Another concern Rubin raises is the high cost of the streetcar system, which he said makes it hard to justify as a mode of transit. It is much more expensive per rider, for example, than Metro’s new ORBT rapid bus transit service.

Rubin said that prior to a major investment in a streetcar, an independent and unbiased analysis of the alternatives is needed. The HDR draft analysis at this point isn’t enough to convince him the streetcar is either a good idea or financially feasible for Omaha.

He noted Omaha-based HDR has long been a heavy hitter in the world of massive transit projects, including streetcars. On the Omaha project, the company did some initial design work on the streetcar route, utility coordination, the location of the streetcar vehicle maintenance facility and vehicle specifications.

. . .

Rubin acknowledged the Kansas City streetcar is working well but questioned whether Omaha could replicate that success. He’s not sure the Omaha route would be as viable as the one in Kansas City, which links the city’s riverfront and downtown with the arena district and Crown Center.

“They have a good route and some things that work well for them,” Rubin said. “I don’t think Omaha, even best case, could be as successful as Kansas City.”

For the full story see:

Jessica Wade and Henry J. Cordes. “Transit Consultant Skeptical of Omaha’s Streetcar Project.” Omaha World-Herald (Sunday, June 5, 2022): A1 & A3.

(Note: ellipses added.)

(Note: the online version of the article was updated Aug. 5, 2022, and has the title “Public transit consultant skeptical of Omaha’s streetcar project.”

The “Intellect” and “Bravado” Behind the Success of Thiel, Musk, and the “PayPal Mafia”

(p. C7) Next week marks the 20th anniversary of PayPal becoming a publicly traded company. The IPO valued the online payments processor at nearly $1 billion—an eye-opening sum at the time. Back in the day, technology firms marked such occasions with glitzy celebrations. PayPal took a different path. Its youthful employees gathered in the parking lot of their Palo Alto, Calif., office building, where the company’s enigmatic chief executive, Peter Thiel, performed a keg stand and then played 10 simultaneous games of speed chess, winning nine of them.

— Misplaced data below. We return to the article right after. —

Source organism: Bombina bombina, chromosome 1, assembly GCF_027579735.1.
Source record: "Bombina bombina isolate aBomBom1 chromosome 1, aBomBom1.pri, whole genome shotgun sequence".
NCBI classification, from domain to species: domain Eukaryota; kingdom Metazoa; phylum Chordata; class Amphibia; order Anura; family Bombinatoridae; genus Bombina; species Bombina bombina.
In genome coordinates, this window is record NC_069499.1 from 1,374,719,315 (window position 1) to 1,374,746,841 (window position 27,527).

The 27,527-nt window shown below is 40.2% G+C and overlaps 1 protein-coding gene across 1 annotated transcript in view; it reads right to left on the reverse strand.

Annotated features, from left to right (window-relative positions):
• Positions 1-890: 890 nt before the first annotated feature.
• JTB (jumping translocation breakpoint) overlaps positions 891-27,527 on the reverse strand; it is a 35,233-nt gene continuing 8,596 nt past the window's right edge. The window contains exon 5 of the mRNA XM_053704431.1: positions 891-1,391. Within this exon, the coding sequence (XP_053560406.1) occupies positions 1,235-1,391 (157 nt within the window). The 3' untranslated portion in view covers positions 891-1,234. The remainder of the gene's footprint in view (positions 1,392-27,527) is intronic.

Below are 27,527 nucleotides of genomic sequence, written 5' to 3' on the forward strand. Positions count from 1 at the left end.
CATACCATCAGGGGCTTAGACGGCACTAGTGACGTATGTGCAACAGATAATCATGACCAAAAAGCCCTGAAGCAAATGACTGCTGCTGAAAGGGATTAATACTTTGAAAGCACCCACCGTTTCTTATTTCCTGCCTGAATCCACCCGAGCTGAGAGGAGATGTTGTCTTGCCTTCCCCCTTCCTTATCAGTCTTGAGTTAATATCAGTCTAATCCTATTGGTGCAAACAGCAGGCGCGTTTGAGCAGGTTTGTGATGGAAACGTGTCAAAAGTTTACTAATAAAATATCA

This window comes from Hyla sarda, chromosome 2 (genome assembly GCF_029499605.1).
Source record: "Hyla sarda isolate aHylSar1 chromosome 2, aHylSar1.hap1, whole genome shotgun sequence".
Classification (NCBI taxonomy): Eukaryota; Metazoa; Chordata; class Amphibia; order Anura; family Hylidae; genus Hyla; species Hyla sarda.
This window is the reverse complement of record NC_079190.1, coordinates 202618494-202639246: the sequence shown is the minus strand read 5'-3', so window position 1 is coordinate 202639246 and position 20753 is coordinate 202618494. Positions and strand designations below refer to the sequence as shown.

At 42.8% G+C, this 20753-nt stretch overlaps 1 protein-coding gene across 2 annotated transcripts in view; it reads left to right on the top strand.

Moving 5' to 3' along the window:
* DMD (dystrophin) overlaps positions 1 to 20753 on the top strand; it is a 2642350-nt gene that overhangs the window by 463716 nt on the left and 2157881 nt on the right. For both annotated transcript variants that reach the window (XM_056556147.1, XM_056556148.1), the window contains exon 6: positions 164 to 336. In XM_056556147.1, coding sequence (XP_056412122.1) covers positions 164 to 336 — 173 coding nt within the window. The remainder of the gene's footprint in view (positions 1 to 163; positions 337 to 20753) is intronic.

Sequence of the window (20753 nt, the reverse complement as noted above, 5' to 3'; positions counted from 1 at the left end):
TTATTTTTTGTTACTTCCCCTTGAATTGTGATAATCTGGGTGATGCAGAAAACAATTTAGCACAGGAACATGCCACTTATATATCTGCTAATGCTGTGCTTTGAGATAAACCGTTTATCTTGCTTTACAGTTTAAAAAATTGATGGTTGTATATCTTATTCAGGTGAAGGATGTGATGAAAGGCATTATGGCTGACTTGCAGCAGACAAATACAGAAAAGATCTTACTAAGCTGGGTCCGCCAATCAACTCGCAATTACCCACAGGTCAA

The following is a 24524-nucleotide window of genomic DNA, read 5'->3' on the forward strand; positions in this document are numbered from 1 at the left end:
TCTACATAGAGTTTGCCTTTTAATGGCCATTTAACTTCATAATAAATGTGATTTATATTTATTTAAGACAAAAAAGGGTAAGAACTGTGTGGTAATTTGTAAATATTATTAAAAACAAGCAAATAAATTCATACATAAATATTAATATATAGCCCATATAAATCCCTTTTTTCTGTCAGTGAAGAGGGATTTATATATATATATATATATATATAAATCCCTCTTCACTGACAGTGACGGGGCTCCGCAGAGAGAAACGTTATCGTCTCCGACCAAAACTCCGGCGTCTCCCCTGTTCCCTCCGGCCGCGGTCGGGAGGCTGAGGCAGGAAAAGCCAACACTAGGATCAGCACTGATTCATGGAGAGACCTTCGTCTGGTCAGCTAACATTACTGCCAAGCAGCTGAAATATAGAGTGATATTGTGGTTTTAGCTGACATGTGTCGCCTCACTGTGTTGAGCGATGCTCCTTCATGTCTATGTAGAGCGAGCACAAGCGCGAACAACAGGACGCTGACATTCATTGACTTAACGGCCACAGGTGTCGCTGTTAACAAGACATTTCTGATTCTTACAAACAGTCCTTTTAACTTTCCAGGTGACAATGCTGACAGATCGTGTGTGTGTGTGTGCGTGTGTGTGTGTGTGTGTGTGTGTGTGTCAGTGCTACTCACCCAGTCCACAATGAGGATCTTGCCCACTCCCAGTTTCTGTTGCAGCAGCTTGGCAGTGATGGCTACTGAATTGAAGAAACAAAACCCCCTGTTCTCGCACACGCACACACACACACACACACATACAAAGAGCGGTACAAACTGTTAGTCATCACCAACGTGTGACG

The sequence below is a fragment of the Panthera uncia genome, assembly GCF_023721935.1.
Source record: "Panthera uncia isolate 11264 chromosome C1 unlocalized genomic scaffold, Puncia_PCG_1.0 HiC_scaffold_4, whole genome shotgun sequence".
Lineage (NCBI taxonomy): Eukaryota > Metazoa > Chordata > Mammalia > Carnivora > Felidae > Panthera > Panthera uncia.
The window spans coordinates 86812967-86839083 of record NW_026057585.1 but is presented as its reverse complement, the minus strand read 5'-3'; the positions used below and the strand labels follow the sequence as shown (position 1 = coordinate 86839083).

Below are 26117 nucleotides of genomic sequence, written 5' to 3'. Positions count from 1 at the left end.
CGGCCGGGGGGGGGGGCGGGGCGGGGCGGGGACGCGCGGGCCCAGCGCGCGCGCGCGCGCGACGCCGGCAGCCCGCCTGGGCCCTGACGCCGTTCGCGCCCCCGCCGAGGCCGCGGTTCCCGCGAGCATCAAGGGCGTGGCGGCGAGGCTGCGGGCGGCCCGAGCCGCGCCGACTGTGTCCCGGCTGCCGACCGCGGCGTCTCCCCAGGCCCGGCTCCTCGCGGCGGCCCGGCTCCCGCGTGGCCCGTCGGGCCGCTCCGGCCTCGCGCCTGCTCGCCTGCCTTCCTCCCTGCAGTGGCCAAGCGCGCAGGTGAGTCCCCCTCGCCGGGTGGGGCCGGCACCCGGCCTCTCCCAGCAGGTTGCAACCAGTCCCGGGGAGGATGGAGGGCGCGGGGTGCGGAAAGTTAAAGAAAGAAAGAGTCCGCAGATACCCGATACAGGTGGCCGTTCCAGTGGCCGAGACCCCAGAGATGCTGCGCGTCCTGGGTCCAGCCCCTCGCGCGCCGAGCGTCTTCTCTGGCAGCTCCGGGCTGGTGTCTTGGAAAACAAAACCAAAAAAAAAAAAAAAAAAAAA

Jimmy Soni tells that story and many others in “The Founders,” a gripping account of PayPal’s origins and a vivid portrait of the geeks and contrarians who made its meteoric rise possible. His richly reported narrative includes corporate intrigue, workplace hijinks, breakthrough innovation and first-class nerdiness.

. . .

Julie Anderson, one of’s early employees, dropped the company’s California-based telephone customer-service provider and relaunched the service in Nebraska. Why there? Because many of her relatives lived there.

. . .

Confirming a cliché, staffers do spend all night at the office—sometimes sleeping under their desks, though not always. “There’s this massive value that you harness when you’re doing an all-nighter,” says Mr. Levchin, “when you’ve gone for presumably seven or eight hours of work, and you’re really getting up to a point when something’s about to be born—and then you go for eight more hours! And instead of stopping to go to sleep and letting these ideas dissipate, you actually focus on the findings you’ve made in the last few hours, and you just go crazy and do some more of that.”

. . .

Why did PayPal thrive when others—eMoneyMail, PayPlace, c2it—failed? One key was limiting the losses from fraud. If the company had taken a traditional approach, observes a member of the fraud-analytics team, it “would have hired people who had been building logistic regression models for banks for twenty years but never innovated.” Instead it turned to young, open-minded engineers who devised unorthodox methods.

. . .